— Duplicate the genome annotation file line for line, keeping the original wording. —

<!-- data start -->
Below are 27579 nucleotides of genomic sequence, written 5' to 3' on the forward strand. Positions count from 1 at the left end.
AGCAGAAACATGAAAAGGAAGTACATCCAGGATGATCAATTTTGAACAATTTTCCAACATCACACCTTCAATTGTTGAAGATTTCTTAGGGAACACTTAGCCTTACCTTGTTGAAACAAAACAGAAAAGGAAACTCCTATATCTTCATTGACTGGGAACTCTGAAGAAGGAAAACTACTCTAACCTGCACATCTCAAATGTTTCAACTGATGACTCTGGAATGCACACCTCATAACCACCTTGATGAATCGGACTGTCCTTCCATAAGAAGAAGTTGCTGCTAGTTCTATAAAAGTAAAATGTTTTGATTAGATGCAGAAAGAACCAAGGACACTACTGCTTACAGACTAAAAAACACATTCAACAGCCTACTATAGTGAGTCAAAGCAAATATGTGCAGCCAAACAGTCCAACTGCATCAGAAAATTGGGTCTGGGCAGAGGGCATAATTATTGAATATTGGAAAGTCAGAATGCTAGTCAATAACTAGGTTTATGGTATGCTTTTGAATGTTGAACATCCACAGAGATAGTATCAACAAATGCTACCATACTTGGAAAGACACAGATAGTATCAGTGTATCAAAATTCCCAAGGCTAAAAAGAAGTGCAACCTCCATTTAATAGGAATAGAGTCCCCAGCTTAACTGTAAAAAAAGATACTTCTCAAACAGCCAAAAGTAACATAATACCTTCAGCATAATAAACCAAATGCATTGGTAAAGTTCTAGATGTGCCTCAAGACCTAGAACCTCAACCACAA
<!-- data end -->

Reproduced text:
Below are 27579 nucleotides of genomic sequence, written 5' to 3' on the forward strand. Positions count from 1 at the left end.
AGCAGAAACATGAAAAGGAAGTACATCCAGGATGATCAATTTTGAACAATTTTCCAACATCACACCTTCAATTGTTGAAGATTTCTTAGGGAACACTTAGCCTTACCTTGTTGAAACAAAACAGAAAAGGAAACTCCTATATCTTCATTGACTGGGAACTCTGAAGAAGGAAAACTACTCTAACCTGCACATCTCAAATGTTTCAACTGATGACTCTGGAATGCACACCTCATAACCACCTTGATGAATCGGACTGTCCTTCCATAAGAAGAAGTTGCTGCTAGTTCTATAAAAGTAAAATGTTTTGATTAGATGCAGAAAGAACCAAGGACACTACTGCTTACAGACTAAAAAACACATTCAACAGCCTACTATAGTGAGTCAAAGCAAATATGTGCAGCCAAACAGTCCAACTGCATCAGAAAATTGGGTCTGGGCAGAGGGCATAATTATTGAATATTGGAAAGTCAGAATGCTAGTCAATAACTAGGTTTATGGTATGCTTTTGAATGTTGAACATCCACAGAGATAGTATCAACAAATGCTACCATACTTGGAAAGACACAGATAGTATCAGTGTATCAAAATTCCCAAGGCTAAAAAGAAGTGCAACCTCCATTTAATAGGAATAGAGTCCCCAGCTTAACTGTAAAAAAAGATACTTCTCAAACAGCCAAAAGTAACATAATACCTTCAGCATAATAAACCAAATGCATTGGTAAAGTTCTAGATGTGCCTCAAGACCTAGAACCTCAACCACAA